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Commentary » PYMNTS Voice
There was a time not that long ago, when B2B payments innovation was perceived by many to be “out of vogue.” Back in the late 90s and early 2000s, B2B payments innovation was synonymous with an exuberant group of innovative B2B payment exchanges, marketplaces and hubs that failed spectacularly. Moreover, even the secular trends in payments over the last decade have made little impact in the dominance of paper-based payments, which still account for more than 80% of all payment transactions and over 70% of total payments volume in the B2B space. It is perhaps understandable that many entrepreneurs and innovators looked elsewhere for innovation opportunities during the last decade. In fact, with the exception of Remote Deposit Capture solutions, very little B2B payments innovation gained traction in the 2000s.
Throughout the 1980s and 1990s payment network consolidation in the US and Europe, resulted in a world with only 3 global credit card brands – Visa, MasterCard and American Express, supported by a host of regional/ local debit solutions. However, the desire to avoid the dominance of US brands and expand their domestic card markets, has driven players in China, India and Europe to contemplate their own competitive card schemes to compete with the global dominance of Visa, Mastercard and American Express.
Its head has gotten bigger and the tail longer and skinner. I'm not talking about a scary monster but about the distribution of purchasing volume for the credit and debit card issuers in the United States.
The decade ended with the start of the most severe financial crisis the world has faced since the Great Depression of the 1930s. In many respects the payments industry was rock solid during the meltdown. The payment systems processed transactions without losing a beat. While consumers faced a real risk that they would find their retirement accounts dry, and not a banker in town would be willing to give them a loan, they had full confidence that they could pay merchants with any tender type that merchant usually took. Pure payments companies such as MasterCard and Visa not surprisingly held their value while most other stocks crashed.
The payments industry had quite a decade. In a few days we will be saying goodbye to the first decade of the 21st century. What better time to take a look at the events that have shaken up the payments industry since 2000. Back at the turn of the century MasterCard and Visa were bank-owned associations, knee deep in litigation. Debit cards were growing rapidly and online was still a scary frontier with security concerns and fraud. People weren't paying for anything with a mobile phone and contactless payment was still something only used in exotic locales like Hong Kong.
Last week the General Accountability Office (GAO) released it much awaited report on interchange fees. Congress had asked the GAO, the respected investigative arm of Congress, to wade into this battle between merchants and cards systems earlier this year when it passed the CARD Act. There's something for everyone in this report which is why both merchant and cardholder advocates are claiming that it backs their positions. Here's what GAO finds:
A few years ago, in response to a growing number of data security breaches, the major credit card brands formed the Payment Card Industry Security Standards Council (PCI SSC). Since then the PCI SSC has developed a set of security requirements for all businesses that handle payment cards.
Just two days ago, I posted a question on LinkedIn about the one innovation in 2009 that had the potential to change the landscape for the next 2-3 years.
I was recently quoted in a Business Week article on October 29th, "Interchange Fees Make Strange Bedfellows" by Brian Burnsed.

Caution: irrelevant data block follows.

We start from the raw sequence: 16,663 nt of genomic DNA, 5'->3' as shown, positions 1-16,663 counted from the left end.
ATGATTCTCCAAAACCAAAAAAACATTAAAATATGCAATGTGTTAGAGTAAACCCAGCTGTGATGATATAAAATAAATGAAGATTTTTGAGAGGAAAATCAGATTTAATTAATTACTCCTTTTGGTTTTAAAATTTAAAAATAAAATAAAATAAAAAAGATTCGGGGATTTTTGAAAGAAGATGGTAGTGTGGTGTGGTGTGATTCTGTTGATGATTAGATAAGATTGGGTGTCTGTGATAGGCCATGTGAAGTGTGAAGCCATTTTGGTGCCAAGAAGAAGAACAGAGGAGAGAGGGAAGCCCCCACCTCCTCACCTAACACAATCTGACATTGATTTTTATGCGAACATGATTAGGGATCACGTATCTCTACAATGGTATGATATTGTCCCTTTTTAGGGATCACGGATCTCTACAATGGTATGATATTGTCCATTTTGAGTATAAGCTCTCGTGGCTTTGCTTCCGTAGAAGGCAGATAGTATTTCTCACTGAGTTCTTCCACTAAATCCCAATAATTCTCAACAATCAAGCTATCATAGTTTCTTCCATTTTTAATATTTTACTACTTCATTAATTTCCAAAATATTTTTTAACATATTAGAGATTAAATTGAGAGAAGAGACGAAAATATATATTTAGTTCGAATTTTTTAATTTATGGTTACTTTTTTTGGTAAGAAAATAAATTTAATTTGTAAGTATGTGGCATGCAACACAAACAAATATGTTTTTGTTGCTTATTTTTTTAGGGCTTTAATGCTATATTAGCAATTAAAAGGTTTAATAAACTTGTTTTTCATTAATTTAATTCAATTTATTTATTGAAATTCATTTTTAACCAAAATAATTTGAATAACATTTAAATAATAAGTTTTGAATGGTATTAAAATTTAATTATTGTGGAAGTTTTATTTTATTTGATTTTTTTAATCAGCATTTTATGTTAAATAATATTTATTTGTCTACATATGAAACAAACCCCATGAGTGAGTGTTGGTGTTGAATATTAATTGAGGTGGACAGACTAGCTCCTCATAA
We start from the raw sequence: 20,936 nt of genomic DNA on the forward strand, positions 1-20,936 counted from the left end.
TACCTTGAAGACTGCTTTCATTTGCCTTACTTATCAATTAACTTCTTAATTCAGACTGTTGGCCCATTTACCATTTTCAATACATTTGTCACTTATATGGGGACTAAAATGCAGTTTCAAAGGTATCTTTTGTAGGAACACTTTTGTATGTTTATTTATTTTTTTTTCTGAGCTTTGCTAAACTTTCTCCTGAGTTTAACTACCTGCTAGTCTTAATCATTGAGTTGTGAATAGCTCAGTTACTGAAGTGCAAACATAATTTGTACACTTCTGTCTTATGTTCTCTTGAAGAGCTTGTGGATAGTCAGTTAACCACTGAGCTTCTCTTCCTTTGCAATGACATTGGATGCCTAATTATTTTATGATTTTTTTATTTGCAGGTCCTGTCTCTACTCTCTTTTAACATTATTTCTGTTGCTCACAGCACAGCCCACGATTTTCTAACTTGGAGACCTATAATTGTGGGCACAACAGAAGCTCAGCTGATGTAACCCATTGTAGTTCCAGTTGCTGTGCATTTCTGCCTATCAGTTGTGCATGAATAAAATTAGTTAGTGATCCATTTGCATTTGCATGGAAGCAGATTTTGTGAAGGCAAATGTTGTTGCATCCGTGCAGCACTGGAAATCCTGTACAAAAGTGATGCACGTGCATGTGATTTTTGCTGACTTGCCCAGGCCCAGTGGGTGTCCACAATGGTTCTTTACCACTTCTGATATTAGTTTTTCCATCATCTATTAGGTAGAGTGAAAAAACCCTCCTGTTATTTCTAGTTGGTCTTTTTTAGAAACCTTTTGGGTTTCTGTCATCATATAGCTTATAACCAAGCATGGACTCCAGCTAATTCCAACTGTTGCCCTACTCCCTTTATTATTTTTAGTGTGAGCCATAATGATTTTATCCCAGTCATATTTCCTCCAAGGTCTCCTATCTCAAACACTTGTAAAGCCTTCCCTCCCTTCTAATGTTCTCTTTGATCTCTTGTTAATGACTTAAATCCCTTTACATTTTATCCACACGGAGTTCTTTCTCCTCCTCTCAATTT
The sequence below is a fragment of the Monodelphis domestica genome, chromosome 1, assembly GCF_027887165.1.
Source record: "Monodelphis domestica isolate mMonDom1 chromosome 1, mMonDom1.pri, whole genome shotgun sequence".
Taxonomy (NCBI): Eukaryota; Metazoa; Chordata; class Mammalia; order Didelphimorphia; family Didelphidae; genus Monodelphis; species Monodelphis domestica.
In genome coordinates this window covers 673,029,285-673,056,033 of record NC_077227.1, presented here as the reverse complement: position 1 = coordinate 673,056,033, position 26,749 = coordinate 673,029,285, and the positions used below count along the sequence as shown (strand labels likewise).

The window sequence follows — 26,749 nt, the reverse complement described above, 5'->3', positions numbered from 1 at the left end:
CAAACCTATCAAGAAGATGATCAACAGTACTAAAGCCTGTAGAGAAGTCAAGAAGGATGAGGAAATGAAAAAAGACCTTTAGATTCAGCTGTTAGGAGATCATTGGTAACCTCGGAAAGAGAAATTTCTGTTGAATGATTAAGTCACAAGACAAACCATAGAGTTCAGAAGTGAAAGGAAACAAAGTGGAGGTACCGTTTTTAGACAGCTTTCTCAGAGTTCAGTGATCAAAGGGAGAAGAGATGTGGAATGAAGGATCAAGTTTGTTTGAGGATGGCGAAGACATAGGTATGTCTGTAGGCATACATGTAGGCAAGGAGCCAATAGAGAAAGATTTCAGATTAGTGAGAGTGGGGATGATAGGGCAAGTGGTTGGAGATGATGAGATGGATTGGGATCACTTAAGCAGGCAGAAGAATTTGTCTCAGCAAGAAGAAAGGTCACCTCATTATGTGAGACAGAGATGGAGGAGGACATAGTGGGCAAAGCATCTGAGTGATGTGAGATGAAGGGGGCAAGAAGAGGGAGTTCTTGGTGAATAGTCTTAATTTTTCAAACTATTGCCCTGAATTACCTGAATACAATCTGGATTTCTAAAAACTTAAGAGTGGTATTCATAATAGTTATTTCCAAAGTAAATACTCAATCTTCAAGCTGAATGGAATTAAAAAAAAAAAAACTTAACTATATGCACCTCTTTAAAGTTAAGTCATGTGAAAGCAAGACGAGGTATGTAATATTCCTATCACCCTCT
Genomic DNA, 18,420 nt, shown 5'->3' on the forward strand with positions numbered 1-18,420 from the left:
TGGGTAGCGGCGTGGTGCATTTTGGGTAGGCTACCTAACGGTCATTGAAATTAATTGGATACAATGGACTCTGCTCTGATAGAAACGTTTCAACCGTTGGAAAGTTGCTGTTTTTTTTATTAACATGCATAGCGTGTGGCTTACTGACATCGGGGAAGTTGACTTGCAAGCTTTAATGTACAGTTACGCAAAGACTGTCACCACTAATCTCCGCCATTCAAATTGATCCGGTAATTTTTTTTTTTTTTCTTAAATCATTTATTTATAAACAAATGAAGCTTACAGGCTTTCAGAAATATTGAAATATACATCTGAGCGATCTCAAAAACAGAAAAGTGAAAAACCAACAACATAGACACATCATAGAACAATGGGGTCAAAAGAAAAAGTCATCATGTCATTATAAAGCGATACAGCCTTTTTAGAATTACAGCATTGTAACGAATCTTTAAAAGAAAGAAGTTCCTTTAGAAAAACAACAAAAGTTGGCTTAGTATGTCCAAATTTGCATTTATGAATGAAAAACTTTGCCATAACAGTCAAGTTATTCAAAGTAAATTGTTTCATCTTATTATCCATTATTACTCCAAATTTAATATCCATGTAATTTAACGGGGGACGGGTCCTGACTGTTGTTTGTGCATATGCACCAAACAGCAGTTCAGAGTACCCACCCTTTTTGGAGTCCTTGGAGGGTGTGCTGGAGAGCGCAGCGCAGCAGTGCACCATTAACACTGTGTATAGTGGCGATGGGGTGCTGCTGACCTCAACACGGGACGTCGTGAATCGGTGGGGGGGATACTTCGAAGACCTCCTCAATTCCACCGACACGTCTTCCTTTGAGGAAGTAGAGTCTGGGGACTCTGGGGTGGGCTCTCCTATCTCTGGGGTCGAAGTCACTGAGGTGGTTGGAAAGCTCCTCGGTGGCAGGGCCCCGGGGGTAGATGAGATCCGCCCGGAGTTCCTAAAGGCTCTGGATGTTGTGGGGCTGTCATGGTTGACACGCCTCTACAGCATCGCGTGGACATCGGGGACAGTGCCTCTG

2012 ach acquisition ad-supported advertising africa akerlof alternative payment alternative payments amazon amazon fps american express amex android api apis apple application applications at&t atm authentication automated clearing house b2b b2bsynergy banking bank of america barclays behavioral economics big bank excuse billmelater bing blackberry bling nation bloomberg bob dole braintree brian burnseed business business week business wire c$ cmoney capgemini capital markets summit card act cardholders card issuer card issuers card issuing card network card networks card reform cards carte blanche cartes & identification 2010 cash cass sunstein catalyst code catalysts cfpa cfpa act chase check card checks chicken-and-egg china china union pay cloud computing code commerce compliance congress consolidation consumer consumer financial protection agency consumer financial protection board consumer loyalty consumer payments research center consumers contactless contactless cards contactless payments corduro credit credit card credit card networks credit cards ctia cup cybersource dan ariely daniel read data center david evans david s. evans debit debit card debit cards decoupled developer developers development device fidelity dick schmalensee digital media diners club discover disruptive disruptive technology dodd droid durbin durbin amendment e-commerce e-payment e-wallets ebay ebillme ecommerce economics economists economy eft electronic commerce electronic payments element payment services elizabeth warren encryption epayment epayments evans facebok facebook facebook commerce farmville federal reserve fees financial financial reform finovate firefox foreign networks frank frank parry futures g-cash gaming gao general accountability office gift google google checkout google wallet gopayment greatest developments groupon guest payments hagiu healthcare holiday hyperbolic discounting ibm icbc ignition ignition series ignition strategy innovation interchange international telecommunications union internet internet-based intuit invisible engines ip commerce ipcommerce iphone iphones ipo isis issuer jack dorsey jason diaz jcb international jibun bank john donohue joshua wright journal jp morgan justin fox karen webster kathy miller kenya law lending linkedin loyalty m-commerce m-pesa magnetic strip mag stripe magtek making credit safer manhattan mara airolki margaret weichert market platform dynamics mastercard mcommerce merchant merchants merger meters microsoft mit mobile mobile apps mobile banking mobile money mobile payments mobile wallet money transfer more than money mtn myspace national payment card near field communications network networks new businesses new business models newspaper publishing newspapers new york city new york times nfc nilson non-cash obama obopay oliver williamson online banking open platforms other p2p paas patrick gauthier payment payment card payment cards payment engine payment networks payments payments innovation paypal paypal here paypalx paypal x payroll paysimple payvment payware pci pci ssc peter guidi philippines pin platform platforms policy pos prepaid processing psychology pts publishing pymnts quattro reform regulation related publications retail revolution money richard thaler roam data ronald coase saas safaricom schiller schmalensee screening rules sdk search security senator durbin serve shane frederick shopping small business smart-phones smartphone smartphones social social commerce social network social networks software square standards start-up startup startup strategy strategy survey of consumer payment choice swipe fee target taxi taxipass taztag techcrunch technology the payments authority tim attinger traffic transaction costs transactions tsys twitter two-sided market two-sided platforms u.s. bank u.s. chamber of commerce user behavior validation verifone verizon virtual currency visa vivotech vodafone wall street wamu warren buffett washinton web 2.0 wells fargo western union windows wright wsj yahoo yes bank youtube zoompass zynga